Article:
As the weaker side in the gender struggles, females never step away to avoid the conflicts that they encounter; rather, they dear to use their strong sensibility to erase the potential problems and to maintain their deserved self-respect. The struggles faced by the females partially come from the historical factors of their time, but more importantly, is because the predominant males, who take most of the powers and privileges away, and presume its rationality and legibility.
To take the schoolteacher in Beloved as an example, he abuses the manly power he retains and arbitrarily takes his superior physical advantage to humiliate Sethe, a woman who stands at the weaker side of the gender struggle. The apathy and the arbitrariness of the male further strengthen the originally-not-equal balance between two genders.
Beloved by Morrison is the ideal representation of the motherhood and slavery which reflect the connection between the social position of a person, the gender and the family status (Caesar 111). In the same vein, the binary construction of the blacks and the whites is another focal point that illustrates the racial inequality in the American society. Racial inequalities is the central theme of the novel as in case this problem was not the central disaster in the society, Sethe would not even think about the murder of her child.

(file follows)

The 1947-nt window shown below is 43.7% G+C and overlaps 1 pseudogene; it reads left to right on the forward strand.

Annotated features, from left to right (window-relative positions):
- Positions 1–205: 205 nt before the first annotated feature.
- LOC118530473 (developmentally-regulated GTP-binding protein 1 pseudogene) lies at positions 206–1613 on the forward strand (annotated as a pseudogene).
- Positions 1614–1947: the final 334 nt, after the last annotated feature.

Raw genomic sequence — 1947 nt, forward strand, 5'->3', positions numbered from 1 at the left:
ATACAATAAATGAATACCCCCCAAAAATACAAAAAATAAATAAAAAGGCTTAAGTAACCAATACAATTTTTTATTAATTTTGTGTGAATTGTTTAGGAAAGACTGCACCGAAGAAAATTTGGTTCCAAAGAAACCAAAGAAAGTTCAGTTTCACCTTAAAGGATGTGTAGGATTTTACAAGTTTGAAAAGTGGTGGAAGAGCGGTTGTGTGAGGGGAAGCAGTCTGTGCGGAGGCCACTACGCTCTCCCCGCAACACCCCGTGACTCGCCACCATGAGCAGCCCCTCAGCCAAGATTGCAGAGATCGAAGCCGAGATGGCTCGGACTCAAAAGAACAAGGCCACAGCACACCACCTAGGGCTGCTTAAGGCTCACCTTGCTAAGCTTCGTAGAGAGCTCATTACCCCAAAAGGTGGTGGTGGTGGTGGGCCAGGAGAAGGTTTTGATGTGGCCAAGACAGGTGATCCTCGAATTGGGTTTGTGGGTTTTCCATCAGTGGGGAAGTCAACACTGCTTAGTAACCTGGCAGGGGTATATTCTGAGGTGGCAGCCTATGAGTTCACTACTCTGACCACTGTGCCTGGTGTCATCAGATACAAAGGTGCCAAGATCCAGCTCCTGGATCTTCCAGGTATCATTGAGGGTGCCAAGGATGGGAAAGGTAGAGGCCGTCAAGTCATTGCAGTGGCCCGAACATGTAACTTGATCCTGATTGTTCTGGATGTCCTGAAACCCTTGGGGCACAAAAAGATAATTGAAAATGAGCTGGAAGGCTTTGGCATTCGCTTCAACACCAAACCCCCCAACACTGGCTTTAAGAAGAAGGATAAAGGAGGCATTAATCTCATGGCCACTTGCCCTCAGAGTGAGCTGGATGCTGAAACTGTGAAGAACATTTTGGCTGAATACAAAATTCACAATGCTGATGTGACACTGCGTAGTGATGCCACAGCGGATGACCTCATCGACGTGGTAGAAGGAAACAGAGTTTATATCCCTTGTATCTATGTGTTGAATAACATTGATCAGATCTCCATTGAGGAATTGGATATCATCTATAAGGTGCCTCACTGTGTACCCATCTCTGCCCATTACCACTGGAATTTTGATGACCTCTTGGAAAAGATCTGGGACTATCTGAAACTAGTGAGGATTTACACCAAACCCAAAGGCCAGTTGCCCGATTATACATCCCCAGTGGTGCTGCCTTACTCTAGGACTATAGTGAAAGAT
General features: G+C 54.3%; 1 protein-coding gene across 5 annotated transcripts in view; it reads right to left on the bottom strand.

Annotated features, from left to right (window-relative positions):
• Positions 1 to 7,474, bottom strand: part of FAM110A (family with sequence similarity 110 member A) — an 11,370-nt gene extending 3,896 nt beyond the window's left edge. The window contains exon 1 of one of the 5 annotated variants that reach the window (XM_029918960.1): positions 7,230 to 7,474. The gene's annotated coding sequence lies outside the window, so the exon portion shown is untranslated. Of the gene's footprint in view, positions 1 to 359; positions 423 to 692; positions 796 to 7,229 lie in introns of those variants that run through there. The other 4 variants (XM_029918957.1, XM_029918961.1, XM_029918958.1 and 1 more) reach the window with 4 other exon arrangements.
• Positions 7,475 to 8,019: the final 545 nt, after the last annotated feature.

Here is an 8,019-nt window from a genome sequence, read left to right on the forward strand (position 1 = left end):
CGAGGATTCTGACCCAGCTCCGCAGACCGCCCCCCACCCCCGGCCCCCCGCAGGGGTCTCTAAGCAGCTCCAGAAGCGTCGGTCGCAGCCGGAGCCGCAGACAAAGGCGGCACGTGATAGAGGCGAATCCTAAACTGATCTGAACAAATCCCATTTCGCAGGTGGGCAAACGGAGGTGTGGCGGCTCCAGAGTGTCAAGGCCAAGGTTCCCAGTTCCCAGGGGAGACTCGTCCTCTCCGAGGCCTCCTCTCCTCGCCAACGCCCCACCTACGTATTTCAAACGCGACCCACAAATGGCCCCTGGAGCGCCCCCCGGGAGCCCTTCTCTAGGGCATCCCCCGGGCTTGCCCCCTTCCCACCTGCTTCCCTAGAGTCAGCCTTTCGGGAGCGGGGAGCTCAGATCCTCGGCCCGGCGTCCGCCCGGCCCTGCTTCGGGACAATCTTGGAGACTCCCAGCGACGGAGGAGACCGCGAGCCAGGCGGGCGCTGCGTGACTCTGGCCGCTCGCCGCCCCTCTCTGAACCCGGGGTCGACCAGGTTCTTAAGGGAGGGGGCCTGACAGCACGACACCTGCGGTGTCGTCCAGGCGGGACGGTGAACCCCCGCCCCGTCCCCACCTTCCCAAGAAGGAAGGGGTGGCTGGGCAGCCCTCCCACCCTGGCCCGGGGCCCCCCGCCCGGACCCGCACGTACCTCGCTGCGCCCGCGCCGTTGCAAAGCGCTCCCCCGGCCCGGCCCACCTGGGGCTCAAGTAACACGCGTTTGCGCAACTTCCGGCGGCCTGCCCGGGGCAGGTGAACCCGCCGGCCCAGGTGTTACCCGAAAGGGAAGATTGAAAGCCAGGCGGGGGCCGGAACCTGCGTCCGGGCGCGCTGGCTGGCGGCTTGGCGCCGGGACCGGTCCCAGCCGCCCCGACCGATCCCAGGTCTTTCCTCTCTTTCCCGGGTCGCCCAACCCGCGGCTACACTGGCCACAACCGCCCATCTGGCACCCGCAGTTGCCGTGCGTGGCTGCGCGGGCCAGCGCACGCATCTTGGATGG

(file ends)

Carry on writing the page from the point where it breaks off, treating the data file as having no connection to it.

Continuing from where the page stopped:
The time period presented in the novel perfectly reflects the fears of black people (Babbitt 7). Having lived the life in slavery Sethe understands what life may wait for her child, the life of a slave who has to suffer from the absence of freedom, constant beating and injustice. Being oppressed during the whole life, Sethe also understands that other people have an opportunity to lead other lives.
Sethe is sure that due to her racial belonging, her child will never be able to lead a life as Whites do. Racial contractions, White and Blacks nations are presented in the novel showing the superiority of the White nation over the Black one. Showing the opposition of the ethnical belonging, the author perfectly reflected the situation which happened in the American society. Only the ethnic belonging reflected the place of the person in life.
Conducting an analysis of the novel, Eckstein refers to the peculiarities of the African community stressing the idea that African community is much younger than al the prejudices and discrimination. Eckstein is sure that the author of the novel tries to reflect this idea in metaphorical music expression, “in the beginning there were no words. In the beginning there was the sound, and they all knew what that sound sounded like…” (in Eckstein 271).